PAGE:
A federal court on Monday dismissed the Federal Trade Commission’s antitrust lawsuit against Facebook Inc.
that would have split up the social-networking giant, as well as a similar suit from 48 state attorneys general.
The surprise decision is a potentially crippling blow to Washington regulators who are attempting to tamp down the power and influence of Big Tech. Apple Inc.
and Google parent Alphabet Inc.
are also in the cross-hairs of the FTC or Justice Department.
Facebook shares climbed 4% in Monday trading, closing with a market cap above $1 trillion for the first time.
The rulings does not signal the end of the legal road for the FTC, however. The court acknowledged the agency could file an amended complaint within the next 30 days and continue litigation.
An FTC spokesman told MarketWatch the commission “is closely reviewing the opinion and assessing the best option forward.”
Both the FTC and state AG suits challenged Facebook’s acquisitions of Instagram and WhatsApp in 2012 and 2014, respectively, which the FTC approved.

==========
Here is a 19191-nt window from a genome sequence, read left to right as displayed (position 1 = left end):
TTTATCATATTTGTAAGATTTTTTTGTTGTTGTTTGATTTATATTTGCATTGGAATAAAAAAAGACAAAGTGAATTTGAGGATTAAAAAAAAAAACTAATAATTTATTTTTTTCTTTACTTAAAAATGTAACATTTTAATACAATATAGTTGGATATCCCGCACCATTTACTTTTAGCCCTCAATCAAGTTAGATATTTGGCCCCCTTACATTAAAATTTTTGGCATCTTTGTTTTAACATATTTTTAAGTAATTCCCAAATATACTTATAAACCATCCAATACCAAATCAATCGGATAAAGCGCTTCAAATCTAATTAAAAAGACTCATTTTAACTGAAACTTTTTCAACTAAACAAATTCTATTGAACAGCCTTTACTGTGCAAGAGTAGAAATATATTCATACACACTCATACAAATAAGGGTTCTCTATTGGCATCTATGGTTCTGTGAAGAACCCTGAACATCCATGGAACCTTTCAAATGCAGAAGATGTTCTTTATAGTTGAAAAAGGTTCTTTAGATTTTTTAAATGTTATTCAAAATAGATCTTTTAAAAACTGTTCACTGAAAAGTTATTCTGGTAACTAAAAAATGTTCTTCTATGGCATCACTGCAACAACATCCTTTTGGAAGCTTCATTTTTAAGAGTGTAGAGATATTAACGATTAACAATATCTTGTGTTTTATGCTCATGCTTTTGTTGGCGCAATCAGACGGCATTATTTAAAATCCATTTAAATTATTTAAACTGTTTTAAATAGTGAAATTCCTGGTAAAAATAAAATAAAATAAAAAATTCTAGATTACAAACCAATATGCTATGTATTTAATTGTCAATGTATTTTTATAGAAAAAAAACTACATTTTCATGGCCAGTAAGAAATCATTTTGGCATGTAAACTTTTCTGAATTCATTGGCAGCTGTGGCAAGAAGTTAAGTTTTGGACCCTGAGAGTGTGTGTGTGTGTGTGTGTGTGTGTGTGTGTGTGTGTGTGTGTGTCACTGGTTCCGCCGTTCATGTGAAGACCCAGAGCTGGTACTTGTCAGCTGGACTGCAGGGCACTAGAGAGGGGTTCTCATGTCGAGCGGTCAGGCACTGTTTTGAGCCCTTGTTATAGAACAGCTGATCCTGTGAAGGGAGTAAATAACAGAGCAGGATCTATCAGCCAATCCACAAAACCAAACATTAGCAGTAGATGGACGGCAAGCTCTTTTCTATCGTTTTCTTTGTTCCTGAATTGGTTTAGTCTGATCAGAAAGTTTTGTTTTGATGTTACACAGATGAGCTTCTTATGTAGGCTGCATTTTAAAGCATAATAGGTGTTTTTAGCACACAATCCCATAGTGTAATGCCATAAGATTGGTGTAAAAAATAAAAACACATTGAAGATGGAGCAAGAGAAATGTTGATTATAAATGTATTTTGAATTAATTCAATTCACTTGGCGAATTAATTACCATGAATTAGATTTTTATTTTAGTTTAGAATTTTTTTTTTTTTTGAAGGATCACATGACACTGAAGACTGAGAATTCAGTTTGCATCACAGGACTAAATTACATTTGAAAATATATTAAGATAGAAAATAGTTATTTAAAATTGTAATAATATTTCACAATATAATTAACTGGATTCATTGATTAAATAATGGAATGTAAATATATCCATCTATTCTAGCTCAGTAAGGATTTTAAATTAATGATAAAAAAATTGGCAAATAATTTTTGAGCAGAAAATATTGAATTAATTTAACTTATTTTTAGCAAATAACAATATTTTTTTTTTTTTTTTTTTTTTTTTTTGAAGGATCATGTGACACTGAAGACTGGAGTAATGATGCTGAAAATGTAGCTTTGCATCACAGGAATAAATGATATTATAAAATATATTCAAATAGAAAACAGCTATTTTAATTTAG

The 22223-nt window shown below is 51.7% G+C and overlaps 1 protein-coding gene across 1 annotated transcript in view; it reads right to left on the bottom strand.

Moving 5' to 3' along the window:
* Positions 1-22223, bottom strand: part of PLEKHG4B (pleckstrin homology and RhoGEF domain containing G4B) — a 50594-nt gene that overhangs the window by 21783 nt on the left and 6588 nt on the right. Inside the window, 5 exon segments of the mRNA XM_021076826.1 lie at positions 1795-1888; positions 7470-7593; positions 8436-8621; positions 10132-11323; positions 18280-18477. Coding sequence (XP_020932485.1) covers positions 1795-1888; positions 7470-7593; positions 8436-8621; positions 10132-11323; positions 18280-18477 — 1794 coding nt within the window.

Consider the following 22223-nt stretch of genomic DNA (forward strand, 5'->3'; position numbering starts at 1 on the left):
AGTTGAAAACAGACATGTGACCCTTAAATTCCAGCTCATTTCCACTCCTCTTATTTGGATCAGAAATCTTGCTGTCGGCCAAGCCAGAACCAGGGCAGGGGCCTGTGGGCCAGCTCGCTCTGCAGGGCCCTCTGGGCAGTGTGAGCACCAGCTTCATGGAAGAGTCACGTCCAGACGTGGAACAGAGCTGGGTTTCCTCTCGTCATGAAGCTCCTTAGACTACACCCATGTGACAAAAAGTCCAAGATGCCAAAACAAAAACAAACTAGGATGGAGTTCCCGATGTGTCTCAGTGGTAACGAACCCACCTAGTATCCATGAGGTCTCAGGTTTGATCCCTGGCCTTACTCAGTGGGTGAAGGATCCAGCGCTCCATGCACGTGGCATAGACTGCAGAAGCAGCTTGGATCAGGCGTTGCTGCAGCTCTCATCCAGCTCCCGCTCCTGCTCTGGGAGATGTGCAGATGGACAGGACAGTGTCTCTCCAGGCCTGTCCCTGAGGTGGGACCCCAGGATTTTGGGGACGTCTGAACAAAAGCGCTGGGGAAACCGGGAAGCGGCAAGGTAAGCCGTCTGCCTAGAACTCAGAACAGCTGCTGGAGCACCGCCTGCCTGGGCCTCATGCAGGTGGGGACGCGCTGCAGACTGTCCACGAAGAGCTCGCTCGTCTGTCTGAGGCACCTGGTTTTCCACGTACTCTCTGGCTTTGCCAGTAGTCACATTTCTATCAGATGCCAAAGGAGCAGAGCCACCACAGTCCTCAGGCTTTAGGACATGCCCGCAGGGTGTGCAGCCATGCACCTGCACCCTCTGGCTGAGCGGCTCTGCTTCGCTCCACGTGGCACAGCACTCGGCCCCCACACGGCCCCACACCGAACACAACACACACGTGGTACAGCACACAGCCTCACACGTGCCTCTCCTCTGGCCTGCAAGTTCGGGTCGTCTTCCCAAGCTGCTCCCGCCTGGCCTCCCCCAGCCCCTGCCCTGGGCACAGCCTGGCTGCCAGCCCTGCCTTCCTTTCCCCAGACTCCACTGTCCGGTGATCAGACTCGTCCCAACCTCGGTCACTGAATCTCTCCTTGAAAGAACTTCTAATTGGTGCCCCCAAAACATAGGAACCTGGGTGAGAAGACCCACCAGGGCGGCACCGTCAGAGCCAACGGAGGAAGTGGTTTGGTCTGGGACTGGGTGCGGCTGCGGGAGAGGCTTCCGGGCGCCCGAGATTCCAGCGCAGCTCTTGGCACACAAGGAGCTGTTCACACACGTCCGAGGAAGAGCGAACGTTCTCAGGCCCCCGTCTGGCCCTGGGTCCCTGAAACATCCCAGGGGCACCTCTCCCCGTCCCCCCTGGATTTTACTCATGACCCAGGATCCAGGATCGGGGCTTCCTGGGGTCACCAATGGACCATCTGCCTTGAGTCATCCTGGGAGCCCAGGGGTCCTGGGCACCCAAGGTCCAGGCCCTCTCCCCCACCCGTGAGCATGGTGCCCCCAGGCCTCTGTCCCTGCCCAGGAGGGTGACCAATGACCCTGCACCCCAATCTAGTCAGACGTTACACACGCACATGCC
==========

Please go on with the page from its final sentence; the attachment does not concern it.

“We are pleased that today’s decisions recognize the defects in the government complaints filed against Facebook,” a Facebook spokesman told MarketWatch. “We compete fairly every day to earn people’s time and attention and will continue to deliver great products for the people and businesses that use our services.”
The federal court, however, ruled the FTC failed to prove that Facebook commands monopoly power in the domestic social-networking market.
“Although the court does not agree with all of Facebook’s contentions here, it ultimately concurs that the agency’s complaint is legally insufficient and must therefore be dismissed,” the U.S. District Court for the District of Columbia ruled. “The FTC has failed to plead enough facts to plausibly establish a necessary element of all of its Section 2 claims — namely, that Facebook has monopoly power in the market for Personal Social Networking (PSN) Services.”
“The complaint is undoubtedly light on specific factual allegations regarding consumer-switching preferences,” the court wrote. “These allegations — which do not even provide an estimated actual figure or range for Facebook’s market share at any point over the past ten years — ultimately fall short of plausibly establishing that Facebook holds market power.”